Movie Review: The Next Three Days

The Next Three Days tells the story of John Brennan, and the lengths he will go to to set his wife Lara free after she is accused and imprisoned for the murder of her boss.  You may be a bit confused after the first couple of minutes of The Next Three Days.  The title that comes up on the screen is The Next Three Years.  Seeing as I saw this movie a long time before it came out, I thought maybe the title of the movie had changed in the past and the print had not been changed to reflect that yet.  Part way through the movie, you will catch what they are doing with the titles.  They are to show the passage of time.  The Next Three Months and The Next Three Days titles follow in the movie.

I am a skeptical critic of Russell Crowe, but in this movie, he successfully conveys the enormous desperation of his character.  The lengths this man, John Brennan, will go through to set his wife free of prison are extraordinary.   The movie only touches on some of the legal battle after his wife, Lara Brennan (Elizabeth Banks), is sentenced to jail for the murder of her boss.  After the very last appeal is denied, both characters head into a downward spiral.  Through the entire movie, you will find yourself wondering if Lara is really guilty or not, even John shows some temporary wavering in the conviction he has for Lara.  Unfortunately, an event happens that triggers John to take on the task of learning how to get Lara to escape from jail.  He is put into numerous scary and dangerous situations to learn how to plan the escape and to obtain the needed pieces of the plan, all in the name of Lara.

Elizabeth Banks is probably more familiar to the movie audiences in comedic roles, but this is one role that shows off her dramatic skills.  In the beginning, she is a beautiful wife and mother who all of the sudden is taken into police custody for the murder of her boss.  The next time she is on screen, she is in a prison uniform with her hair dye growing out, her hair unkempt, and the lack of makeup apparent.  She depicts a woman who is holding on to the last glimmer of hope, and her world diminishes when that hope is extinguished.

The one part in this movie which is not done well is how the son, Luke Brennan (Tyler and Toby Green), is used.  I do not think it was the fault of the young actors, but the script.  He does not have many lines, and he is mainly on the screen looking sad and mopey the entire movie.  Although the character plays an important part in the motivation for the Lara to keep her spirits up and for John to want to reunite his family, the movie could have more adequately used him.  Luke is just there, and the director and the script could have used him more to make his character more interesting.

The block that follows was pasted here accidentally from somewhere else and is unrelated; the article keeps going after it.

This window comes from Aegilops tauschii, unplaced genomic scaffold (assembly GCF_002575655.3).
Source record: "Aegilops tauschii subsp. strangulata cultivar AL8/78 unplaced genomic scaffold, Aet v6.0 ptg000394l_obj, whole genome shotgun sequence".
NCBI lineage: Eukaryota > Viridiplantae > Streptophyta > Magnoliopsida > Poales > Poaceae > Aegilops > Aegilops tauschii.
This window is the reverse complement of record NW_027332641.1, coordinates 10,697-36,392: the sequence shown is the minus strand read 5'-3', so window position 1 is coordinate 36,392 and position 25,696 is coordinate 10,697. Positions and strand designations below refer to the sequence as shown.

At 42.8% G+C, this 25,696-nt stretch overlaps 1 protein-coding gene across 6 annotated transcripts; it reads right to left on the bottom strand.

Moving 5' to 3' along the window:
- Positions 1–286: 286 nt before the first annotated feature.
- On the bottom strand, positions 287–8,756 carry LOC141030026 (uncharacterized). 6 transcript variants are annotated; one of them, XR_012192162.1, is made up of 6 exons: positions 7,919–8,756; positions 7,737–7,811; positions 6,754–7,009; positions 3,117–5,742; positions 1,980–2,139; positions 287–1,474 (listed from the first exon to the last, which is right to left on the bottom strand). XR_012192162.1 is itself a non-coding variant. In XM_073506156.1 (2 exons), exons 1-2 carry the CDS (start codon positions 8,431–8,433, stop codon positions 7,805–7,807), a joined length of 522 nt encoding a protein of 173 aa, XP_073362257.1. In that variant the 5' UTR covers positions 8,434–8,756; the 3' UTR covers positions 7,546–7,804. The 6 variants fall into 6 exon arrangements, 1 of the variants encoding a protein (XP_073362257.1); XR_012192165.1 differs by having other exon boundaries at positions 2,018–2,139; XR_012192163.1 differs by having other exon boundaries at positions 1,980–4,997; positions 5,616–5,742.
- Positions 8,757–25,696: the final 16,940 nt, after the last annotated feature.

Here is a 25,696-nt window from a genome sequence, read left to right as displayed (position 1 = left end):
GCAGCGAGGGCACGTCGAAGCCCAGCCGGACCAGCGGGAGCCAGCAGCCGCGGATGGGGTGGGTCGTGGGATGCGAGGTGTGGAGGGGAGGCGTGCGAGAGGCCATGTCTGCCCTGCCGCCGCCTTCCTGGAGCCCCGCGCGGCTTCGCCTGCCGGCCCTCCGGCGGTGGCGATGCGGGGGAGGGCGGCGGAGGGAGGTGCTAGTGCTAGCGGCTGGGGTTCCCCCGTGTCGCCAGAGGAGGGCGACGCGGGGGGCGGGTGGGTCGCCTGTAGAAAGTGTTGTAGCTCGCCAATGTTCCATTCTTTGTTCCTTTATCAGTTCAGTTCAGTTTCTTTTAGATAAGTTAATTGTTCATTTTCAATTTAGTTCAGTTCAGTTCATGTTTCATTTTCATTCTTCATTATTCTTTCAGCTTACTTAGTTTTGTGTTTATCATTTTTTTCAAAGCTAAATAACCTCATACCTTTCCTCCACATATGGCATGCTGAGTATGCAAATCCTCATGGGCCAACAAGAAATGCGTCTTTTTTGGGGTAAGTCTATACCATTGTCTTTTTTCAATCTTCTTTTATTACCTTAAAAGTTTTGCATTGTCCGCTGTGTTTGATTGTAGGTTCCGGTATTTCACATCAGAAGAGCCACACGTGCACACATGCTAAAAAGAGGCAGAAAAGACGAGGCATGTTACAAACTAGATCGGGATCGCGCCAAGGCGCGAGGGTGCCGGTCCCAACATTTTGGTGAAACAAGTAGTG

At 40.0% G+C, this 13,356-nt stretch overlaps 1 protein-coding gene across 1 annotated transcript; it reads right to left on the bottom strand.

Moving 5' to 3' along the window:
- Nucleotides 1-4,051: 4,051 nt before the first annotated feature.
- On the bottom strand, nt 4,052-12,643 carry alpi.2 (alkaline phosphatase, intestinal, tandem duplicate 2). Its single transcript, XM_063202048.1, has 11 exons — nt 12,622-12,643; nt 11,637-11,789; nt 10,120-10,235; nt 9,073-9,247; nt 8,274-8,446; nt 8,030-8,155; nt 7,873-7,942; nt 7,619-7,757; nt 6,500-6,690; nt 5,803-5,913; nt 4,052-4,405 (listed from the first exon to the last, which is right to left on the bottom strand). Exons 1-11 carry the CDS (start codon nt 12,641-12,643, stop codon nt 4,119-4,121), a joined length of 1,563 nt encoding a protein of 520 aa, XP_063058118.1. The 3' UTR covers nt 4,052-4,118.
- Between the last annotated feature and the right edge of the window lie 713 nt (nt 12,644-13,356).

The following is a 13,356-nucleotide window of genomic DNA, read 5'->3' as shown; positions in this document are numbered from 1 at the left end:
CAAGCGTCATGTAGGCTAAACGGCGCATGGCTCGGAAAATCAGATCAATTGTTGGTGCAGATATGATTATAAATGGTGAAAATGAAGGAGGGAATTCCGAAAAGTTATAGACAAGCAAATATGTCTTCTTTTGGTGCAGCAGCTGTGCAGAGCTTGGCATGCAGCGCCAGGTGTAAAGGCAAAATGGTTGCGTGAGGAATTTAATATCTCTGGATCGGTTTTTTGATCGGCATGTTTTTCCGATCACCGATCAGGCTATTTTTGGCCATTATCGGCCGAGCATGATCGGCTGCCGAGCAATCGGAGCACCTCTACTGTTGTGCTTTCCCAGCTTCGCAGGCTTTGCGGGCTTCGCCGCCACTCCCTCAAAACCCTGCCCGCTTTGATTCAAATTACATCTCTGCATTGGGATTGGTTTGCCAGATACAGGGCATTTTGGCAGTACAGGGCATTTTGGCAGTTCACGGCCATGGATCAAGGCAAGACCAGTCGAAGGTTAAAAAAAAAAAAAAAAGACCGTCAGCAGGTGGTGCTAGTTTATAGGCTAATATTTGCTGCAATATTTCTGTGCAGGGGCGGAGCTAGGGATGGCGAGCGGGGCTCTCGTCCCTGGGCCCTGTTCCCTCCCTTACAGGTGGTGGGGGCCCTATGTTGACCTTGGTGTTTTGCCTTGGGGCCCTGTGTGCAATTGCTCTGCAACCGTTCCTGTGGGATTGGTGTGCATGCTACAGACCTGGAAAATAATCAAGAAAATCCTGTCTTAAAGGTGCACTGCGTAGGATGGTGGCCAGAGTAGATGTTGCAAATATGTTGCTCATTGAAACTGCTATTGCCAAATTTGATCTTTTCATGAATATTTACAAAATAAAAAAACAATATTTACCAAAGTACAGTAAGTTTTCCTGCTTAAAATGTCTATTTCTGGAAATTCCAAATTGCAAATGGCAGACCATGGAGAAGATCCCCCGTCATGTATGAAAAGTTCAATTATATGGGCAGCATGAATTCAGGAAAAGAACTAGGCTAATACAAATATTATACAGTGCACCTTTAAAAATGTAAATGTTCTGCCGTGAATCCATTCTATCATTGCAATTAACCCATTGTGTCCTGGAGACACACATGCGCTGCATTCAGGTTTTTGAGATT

The Next Three Days has a very impressive supporting cast, all with rather small parts.  Olivia Wilde and Liam Neeson have been promoted as being in this movie in the trailers, but Neeson is on screen for maybe five minutes.  Wilde has a bit more screen time, but she is only there for a few minutes at a time throughout the movie.   I will not spoil the rest of the actors for you, although many of them you may not know their names, but they have been in plenty of movies before.  I enjoyed going into the movie not knowing who is in it and being pleasantly surprised when a familiar face came into the story.

You may go into the movie thinking that majority of the movie will be about the prison escape, but it is not.  The planning of the escape is about two-thirds of the movie with John trying out different methods, putting himself in dangerous situations, and almost getting himself discovered or killed a couple of times.  I found it especially interesting the ways John found out how to do certain things.  Who knew Youtube was so helpful in those situations?  When the prison escape starts, the rest of the movie has you sitting on the edge of the seat wondering if they will make it out of Pittsburgh or get caught.  You may also question who you are supposed to be rooting for, the police or the supposed criminals.

The score of this movie is absolutely fantastic.  There is a scene toward the end of the movie that had me almost in tears because of the scene and the powerful music playing with it.  There was one hiccup in the score where a song with lyrics is used.  It felt out of place to me.

The only major complaint I have about this movie is that it moves very slow, and it felt like a longer movie than it actually was.  I have a feeling that the trailers for the movie did a disservice to the audience, as they expect the escape to be the main focal point of the movie, where in fact it is the planning.  The audience has to wait a while before the escape starts, but it is well worth the wait.

The Next Three Days is part drama, part thriller, and part action flick.  The film will keep you wondering how it is all going to come together or if the husband will succeed in saving his wife.  It is an all out nail-biter at the end.  While desperation may seem to drive the movie, at the core, it is really about love and what you are willing to do and sacrifice for the one you love.

I give The Next Three Days  4.5 “tennis balls” out of 5.

by Sarah Ksiazek

About Sarah Ksiazek

Sarah is a Zookeeper extraordinaire who writes, edits, and is the resident trailer addict for Lost in Reviews. Do not underestimate her snobbery when it comes to trailers. She also owns/runs The Host Movie News which is a fan site for The Host movie adaptation.

Follow Sarah Here: